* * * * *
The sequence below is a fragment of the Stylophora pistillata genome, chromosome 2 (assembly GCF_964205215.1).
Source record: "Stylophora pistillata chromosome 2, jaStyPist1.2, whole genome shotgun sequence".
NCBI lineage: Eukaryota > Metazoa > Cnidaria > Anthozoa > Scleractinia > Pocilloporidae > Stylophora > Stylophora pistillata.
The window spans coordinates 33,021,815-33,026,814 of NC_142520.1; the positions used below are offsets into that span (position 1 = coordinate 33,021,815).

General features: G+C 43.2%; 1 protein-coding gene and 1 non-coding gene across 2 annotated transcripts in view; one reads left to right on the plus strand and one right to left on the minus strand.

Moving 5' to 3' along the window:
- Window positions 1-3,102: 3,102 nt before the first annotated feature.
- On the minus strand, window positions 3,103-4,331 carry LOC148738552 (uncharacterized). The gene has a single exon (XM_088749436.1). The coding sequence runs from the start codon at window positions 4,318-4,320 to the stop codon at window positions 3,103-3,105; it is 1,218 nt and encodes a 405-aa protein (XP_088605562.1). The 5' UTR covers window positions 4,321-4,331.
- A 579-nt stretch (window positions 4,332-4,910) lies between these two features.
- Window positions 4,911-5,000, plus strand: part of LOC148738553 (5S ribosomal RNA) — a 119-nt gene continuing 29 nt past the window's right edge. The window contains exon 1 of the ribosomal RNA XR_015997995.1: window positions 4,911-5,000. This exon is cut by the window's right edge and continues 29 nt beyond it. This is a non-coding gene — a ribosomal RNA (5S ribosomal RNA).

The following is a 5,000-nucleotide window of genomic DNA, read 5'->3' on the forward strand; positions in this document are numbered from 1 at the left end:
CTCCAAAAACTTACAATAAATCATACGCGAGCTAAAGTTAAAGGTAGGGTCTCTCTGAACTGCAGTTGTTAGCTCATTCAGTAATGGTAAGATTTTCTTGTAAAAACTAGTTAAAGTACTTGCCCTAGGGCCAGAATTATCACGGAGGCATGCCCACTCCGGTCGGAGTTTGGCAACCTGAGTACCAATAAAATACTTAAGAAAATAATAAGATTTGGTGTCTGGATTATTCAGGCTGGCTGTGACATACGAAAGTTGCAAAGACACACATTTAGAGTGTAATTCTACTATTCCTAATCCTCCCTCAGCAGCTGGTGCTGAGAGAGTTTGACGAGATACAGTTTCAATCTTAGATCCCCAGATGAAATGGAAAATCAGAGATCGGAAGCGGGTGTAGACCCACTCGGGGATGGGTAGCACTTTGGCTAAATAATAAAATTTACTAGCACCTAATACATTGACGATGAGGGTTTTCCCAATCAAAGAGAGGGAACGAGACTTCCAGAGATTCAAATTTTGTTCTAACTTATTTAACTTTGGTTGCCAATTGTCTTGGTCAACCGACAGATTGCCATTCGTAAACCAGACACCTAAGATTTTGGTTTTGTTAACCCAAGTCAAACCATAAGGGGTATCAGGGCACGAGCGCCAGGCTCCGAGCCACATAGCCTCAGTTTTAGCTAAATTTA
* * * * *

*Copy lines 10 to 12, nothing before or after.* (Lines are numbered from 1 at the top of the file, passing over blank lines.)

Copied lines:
- Window positions 4,911-5,000, plus strand: part of LOC148738553 (5S ribosomal RNA) — a 119-nt gene continuing 29 nt past the window's right edge. The window contains exon 1 of the ribosomal RNA XR_015997995.1: window positions 4,911-5,000. This exon is cut by the window's right edge and continues 29 nt beyond it. This is a non-coding gene — a ribosomal RNA (5S ribosomal RNA).

The following is a 5,000-nucleotide window of genomic DNA, read 5'->3' on the forward strand; positions in this document are numbered from 1 at the left end:
CTCCAAAAACTTACAATAAATCATACGCGAGCTAAAGTTAAAGGTAGGGTCTCTCTGAACTGCAGTTGTTAGCTCATTCAGTAATGGTAAGATTTTCTTGTAAAAACTAGTTAAAGTACTTGCCCTAGGGCCAGAATTATCACGGAGGCATGCCCACTCCGGTCGGAGTTTGGCAACCTGAGTACCAATAAAATACTTAAGAAAATAATAAGATTTGGTGTCTGGATTATTCAGGCTGGCTGTGACATACGAAAGTTGCAAAGACACACATTTAGAGTGTAATTCTACTATTCCTAATCCTCCCTCAGCAGCTGGTGCTGAGAGAGTTTGACGAGATACAGTTTCAATCTTAGATCCCCAGATGAAATGGAAAATCAGAGATCGGAAGCGGGTGTAGACCCACTCGGGGATGGGTAGCACTTTGGCTAAATAATAAAATTTACTAGCACCTAATACATTGACGATGAGGGTTTTCCCAATCAAAGAGAGGGAACGAGACTTCCAGAGATTCAAATTTTGTTCTAACTTATTTAACTTTGGTTGCCAATTGTCTTGGTCAACCGACAGATTGCCATTCGTAAACCAGACACCTAAGATTTTGGTTTTGTTAACCCAAGTCAAACCATAAGGGGTATCAGGGCACGAGCGCCAGGCTCCGAGCCACATAGCCTCAGTTTTAGCTAAATTTA